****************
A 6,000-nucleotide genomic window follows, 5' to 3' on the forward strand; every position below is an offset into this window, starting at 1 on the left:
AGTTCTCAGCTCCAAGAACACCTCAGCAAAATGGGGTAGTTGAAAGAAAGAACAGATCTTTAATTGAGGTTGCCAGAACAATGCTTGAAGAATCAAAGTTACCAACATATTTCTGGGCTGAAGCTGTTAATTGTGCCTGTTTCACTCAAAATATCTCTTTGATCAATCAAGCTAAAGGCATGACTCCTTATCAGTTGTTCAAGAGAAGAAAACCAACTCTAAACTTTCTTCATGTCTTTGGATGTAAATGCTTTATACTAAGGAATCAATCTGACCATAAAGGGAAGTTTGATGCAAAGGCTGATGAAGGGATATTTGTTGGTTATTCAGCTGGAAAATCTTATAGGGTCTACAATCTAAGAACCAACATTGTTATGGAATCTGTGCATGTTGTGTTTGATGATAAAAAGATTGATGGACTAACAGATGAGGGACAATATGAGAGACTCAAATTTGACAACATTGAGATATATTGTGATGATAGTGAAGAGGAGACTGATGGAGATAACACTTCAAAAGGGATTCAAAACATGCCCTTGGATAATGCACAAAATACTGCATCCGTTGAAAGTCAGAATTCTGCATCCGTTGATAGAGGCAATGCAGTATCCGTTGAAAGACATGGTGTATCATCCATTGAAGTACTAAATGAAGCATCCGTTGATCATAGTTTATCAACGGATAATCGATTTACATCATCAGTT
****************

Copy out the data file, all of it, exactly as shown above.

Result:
A 6,000-nucleotide genomic window follows, 5' to 3' on the forward strand; every position below is an offset into this window, starting at 1 on the left:
AGTTCTCAGCTCCAAGAACACCTCAGCAAAATGGGGTAGTTGAAAGAAAGAACAGATCTTTAATTGAGGTTGCCAGAACAATGCTTGAAGAATCAAAGTTACCAACATATTTCTGGGCTGAAGCTGTTAATTGTGCCTGTTTCACTCAAAATATCTCTTTGATCAATCAAGCTAAAGGCATGACTCCTTATCAGTTGTTCAAGAGAAGAAAACCAACTCTAAACTTTCTTCATGTCTTTGGATGTAAATGCTTTATACTAAGGAATCAATCTGACCATAAAGGGAAGTTTGATGCAAAGGCTGATGAAGGGATATTTGTTGGTTATTCAGCTGGAAAATCTTATAGGGTCTACAATCTAAGAACCAACATTGTTATGGAATCTGTGCATGTTGTGTTTGATGATAAAAAGATTGATGGACTAACAGATGAGGGACAATATGAGAGACTCAAATTTGACAACATTGAGATATATTGTGATGATAGTGAAGAGGAGACTGATGGAGATAACACTTCAAAAGGGATTCAAAACATGCCCTTGGATAATGCACAAAATACTGCATCCGTTGAAAGTCAGAATTCTGCATCCGTTGATAGAGGCAATGCAGTATCCGTTGAAAGACATGGTGTATCATCCATTGAAGTACTAAATGAAGCATCCGTTGATCATAGTTTATCAACGGATAATCGATTTACATCATCAGTT